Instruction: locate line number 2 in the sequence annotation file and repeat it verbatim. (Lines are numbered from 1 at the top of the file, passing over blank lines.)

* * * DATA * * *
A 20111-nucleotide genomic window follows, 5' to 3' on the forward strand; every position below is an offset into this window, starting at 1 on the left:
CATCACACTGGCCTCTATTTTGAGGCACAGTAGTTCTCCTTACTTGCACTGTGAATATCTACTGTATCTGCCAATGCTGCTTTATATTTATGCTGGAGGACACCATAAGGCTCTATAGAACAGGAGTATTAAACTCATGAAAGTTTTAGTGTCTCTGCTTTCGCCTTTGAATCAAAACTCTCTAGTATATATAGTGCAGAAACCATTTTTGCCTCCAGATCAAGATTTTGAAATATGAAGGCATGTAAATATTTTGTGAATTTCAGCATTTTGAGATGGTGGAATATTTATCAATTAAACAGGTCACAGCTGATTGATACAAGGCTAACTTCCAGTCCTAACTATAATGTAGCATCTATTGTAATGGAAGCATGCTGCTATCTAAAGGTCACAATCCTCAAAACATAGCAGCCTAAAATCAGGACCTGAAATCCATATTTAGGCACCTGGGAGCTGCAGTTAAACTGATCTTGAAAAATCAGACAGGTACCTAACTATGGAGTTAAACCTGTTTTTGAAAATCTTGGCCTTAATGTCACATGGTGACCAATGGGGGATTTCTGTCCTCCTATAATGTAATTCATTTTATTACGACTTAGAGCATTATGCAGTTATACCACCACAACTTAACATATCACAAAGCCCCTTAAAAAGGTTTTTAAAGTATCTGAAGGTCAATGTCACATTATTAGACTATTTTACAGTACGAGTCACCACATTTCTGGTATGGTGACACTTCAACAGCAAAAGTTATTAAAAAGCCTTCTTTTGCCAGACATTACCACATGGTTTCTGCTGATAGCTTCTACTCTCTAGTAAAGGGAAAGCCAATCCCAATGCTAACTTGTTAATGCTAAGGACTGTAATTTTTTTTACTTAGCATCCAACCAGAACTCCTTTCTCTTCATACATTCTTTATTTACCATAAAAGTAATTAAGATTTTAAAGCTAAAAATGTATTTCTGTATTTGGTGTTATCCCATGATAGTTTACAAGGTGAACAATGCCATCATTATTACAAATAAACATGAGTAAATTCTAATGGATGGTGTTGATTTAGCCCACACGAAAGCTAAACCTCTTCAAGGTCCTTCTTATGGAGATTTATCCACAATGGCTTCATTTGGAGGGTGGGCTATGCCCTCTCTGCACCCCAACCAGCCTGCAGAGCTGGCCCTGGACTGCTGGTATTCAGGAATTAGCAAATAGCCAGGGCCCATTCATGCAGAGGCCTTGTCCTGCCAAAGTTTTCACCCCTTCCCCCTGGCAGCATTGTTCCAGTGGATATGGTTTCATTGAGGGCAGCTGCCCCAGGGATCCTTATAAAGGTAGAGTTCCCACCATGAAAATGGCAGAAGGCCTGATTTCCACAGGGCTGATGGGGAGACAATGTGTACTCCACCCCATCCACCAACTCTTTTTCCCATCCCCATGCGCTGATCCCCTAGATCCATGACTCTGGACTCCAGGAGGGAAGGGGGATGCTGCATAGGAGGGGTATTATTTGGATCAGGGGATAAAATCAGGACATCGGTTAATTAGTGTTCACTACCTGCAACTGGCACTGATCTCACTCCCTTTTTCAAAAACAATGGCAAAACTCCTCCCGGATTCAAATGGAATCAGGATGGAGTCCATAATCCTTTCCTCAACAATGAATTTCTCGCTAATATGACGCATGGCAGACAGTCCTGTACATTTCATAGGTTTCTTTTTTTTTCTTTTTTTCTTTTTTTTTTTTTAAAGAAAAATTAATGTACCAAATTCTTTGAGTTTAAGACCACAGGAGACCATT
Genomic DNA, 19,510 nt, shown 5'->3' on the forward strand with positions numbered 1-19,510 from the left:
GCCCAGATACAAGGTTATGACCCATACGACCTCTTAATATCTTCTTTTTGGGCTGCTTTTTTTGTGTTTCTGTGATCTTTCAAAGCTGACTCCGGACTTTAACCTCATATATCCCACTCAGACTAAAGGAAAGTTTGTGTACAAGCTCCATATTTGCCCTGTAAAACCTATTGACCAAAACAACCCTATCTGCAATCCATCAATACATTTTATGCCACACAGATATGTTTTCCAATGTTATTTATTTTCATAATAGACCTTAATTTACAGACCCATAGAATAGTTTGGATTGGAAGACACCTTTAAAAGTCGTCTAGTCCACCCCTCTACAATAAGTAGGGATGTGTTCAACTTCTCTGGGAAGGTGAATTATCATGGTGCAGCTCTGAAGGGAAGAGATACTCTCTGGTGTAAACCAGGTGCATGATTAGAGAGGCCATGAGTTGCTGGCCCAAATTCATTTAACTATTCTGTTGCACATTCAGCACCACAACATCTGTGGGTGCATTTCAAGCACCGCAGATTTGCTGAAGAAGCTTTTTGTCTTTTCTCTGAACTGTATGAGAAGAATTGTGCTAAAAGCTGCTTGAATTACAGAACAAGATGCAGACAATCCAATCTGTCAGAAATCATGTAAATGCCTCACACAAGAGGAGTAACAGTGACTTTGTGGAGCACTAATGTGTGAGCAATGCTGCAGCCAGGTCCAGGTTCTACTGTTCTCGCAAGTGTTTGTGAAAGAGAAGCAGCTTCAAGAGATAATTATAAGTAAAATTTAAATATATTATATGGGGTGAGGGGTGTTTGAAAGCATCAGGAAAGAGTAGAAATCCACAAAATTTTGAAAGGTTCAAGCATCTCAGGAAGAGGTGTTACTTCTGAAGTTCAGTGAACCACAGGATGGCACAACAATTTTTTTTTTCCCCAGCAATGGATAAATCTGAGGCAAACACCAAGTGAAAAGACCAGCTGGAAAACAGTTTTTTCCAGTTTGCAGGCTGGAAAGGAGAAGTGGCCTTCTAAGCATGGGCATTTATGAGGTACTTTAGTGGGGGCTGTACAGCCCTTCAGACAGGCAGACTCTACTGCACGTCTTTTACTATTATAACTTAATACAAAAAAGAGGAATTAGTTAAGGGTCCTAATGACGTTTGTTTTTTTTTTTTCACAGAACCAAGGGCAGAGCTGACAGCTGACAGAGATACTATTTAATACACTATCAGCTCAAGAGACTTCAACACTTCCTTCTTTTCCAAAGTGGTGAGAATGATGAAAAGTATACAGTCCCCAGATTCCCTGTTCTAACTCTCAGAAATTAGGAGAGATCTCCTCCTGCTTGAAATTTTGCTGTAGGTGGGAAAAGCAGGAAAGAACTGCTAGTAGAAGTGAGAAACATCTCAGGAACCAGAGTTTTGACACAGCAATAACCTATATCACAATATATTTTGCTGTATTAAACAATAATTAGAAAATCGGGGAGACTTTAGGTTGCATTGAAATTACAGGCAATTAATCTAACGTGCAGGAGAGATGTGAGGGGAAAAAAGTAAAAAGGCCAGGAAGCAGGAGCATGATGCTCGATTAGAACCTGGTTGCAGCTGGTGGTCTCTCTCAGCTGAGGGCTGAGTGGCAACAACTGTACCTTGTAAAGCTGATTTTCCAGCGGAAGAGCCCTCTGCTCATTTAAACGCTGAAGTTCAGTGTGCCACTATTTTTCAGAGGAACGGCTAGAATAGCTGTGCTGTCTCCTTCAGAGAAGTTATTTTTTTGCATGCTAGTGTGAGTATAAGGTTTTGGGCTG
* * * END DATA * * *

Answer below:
CATCACACTGGCCTCTATTTTGAGGCACAGTAGTTCTCCTTACTTGCACTGTGAATATCTACTGTATCTGCCAATGCTGCTTTATATTTATGCTGGAGGACACCATAAGGCTCTATAGAACAGGAGTATTAAACTCATGAAAGTTTTAGTGTCTCTGCTTTCGCCTTTGAATCAAAACTCTCTAGTATATATAGTGCAGAAACCATTTTTGCCTCCAGATCAAGATTTTGAAATATGAAGGCATGTAAATATTTTGTGAATTTCAGCATTTTGAGATGGTGGAATATTTATCAATTAAACAGGTCACAGCTGATTGATACAAGGCTAACTTCCAGTCCTAACTATAATGTAGCATCTATTGTAATGGAAGCATGCTGCTATCTAAAGGTCACAATCCTCAAAACATAGCAGCCTAAAATCAGGACCTGAAATCCATATTTAGGCACCTGGGAGCTGCAGTTAAACTGATCTTGAAAAATCAGACAGGTACCTAACTATGGAGTTAAACCTGTTTTTGAAAATCTTGGCCTTAATGTCACATGGTGACCAATGGGGGATTTCTGTCCTCCTATAATGTAATTCATTTTATTACGACTTAGAGCATTATGCAGTTATACCACCACAACTTAACATATCACAAAGCCCCTTAAAAAGGTTTTTAAAGTATCTGAAGGTCAATGTCACATTATTAGACTATTTTACAGTACGAGTCACCACATTTCTGGTATGGTGACACTTCAACAGCAAAAGTTATTAAAAAGCCTTCTTTTGCCAGACATTACCACATGGTTTCTGCTGATAGCTTCTACTCTCTAGTAAAGGGAAAGCCAATCCCAATGCTAACTTGTTAATGCTAAGGACTGTAATTTTTTTTACTTAGCATCCAACCAGAACTCCTTTCTCTTCATACATTCTTTATTTACCATAAAAGTAATTAAGATTTTAAAGCTAAAAATGTATTTCTGTATTTGGTGTTATCCCATGATAGTTTACAAGGTGAACAATGCCATCATTATTACAAATAAACATGAGTAAATTCTAATGGATGGTGTTGATTTAGCCCACACGAAAGCTAAACCTCTTCAAGGTCCTTCTTATGGAGATTTATCCACAATGGCTTCATTTGGAGGGTGGGCTATGCCCTCTCTGCACCCCAACCAGCCTGCAGAGCTGGCCCTGGACTGCTGGTATTCAGGAATTAGCAAATAGCCAGGGCCCATTCATGCAGAGGCCTTGTCCTGCCAAAGTTTTCACCCCTTCCCCCTGGCAGCATTGTTCCAGTGGATATGGTTTCATTGAGGGCAGCTGCCCCAGGGATCCTTATAAAGGTAGAGTTCCCACCATGAAAATGGCAGAAGGCCTGATTTCCACAGGGCTGATGGGGAGACAATGTGTACTCCACCCCATCCACCAACTCTTTTTCCCATCCCCATGCGCTGATCCCCTAGATCCATGACTCTGGACTCCAGGAGGGAAGGGGGATGCTGCATAGGAGGGGTATTATTTGGATCAGGGGATAAAATCAGGACATCGGTTAATTAGTGTTCACTACCTGCAACTGGCACTGATCTCACTCCCTTTTTCAAAAACAATGGCAAAACTCCTCCCGGATTCAAATGGAATCAGGATGGAGTCCATAATCCTTTCCTCAACAATGAATTTCTCGCTAATATGACGCATGGCAGACAGTCCTGTACATTTCATAGGTTTCTTTTTTTTTCTTTTTTTCTTTTTTTTTTTTTAAAGAAAAATTAATGTACCAAATTCTTTGAGTTTAAGACCACAGGAGACCATT